GROUNDVIEW: Popular, maybe necessary, but deploying the army in townships resurrects terrible memories

We hope that it will be a temporary and effective measure; the verdict is out

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Photo of military vehicles
SANDF vehicles patrol the Cape Flats. Photo: Ashraf Hendricks

The apartheid government used the army to crush resistance in townships in the 1980s. Together with the police they dished out arbitrary “justice” and committed numerous atrocities. South Africans are rightfully weary of the military being used for law enforcement.

But violence on the Cape Flats is extreme. In 2018 Cape Town had 2,868 homicides, an estimated murder rate of 66 per 100,000, apparently the 11th highest in the world of cities that record this kind of statistic. (Many more cities, such as those in a state of war or with poorly resourced statistical bureaus, are unable to record homicide statistics accurately, and some are more dangerous than Cape Town. But this is cold comfort, especially to the residents of Nyanga, Manenberg and Hanover Park.)

The police, severely under-resourced, appear almost powerless to stem gang-related murders. This is why Cape Flats residents, who describe themselves as hostages and who live in fear, welcomed the deployment of the SANDF on Thursday. Under apartheid the army was not welcome, and this is a different army as President Ramaphosa has emphasised. But armies are dangerous and not meant to be used to do the job of the police.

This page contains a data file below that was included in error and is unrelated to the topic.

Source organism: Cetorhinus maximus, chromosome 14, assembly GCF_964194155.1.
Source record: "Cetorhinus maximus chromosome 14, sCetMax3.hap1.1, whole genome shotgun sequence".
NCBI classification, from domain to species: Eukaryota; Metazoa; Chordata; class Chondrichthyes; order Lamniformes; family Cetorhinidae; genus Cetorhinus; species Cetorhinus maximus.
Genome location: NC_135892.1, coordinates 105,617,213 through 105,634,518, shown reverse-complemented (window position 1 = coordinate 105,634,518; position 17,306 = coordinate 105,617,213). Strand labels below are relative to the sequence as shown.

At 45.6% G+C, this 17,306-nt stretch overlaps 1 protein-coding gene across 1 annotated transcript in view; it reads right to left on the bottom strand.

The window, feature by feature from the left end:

It’s too easy to criticise the SANDF deployment if one lives in a safer suburb (although very few suburbs in Cape Town are safe compared to most of the world). We hope that it will be a temporary and effective measure; the verdict is out.

The fact that it has come to this is a failure of our society. It’s hard to articulate the causes of this failure. Why homicide rates are high here and low there, or go up and down, is a much studied but contested area of research.

Nevertheless, we suspect a combination of factors have created this situation: poor policing; absurdly slow court systems; prisons that turn people into worse criminals by the time they leave than when they came in; the breakdown of community and family life in part because of economic hardship, especially unemployment; a lack of extramural facilities for youths; the popularity of hard drugs among many young people trying to cope with their difficult circumstances; and numerous gangs that are able to sell drugs to buy illegal firearms, sometimes from corrupt police officers.

Unless these problems improve we may find that sending in the army becomes normal. It should never come to that.


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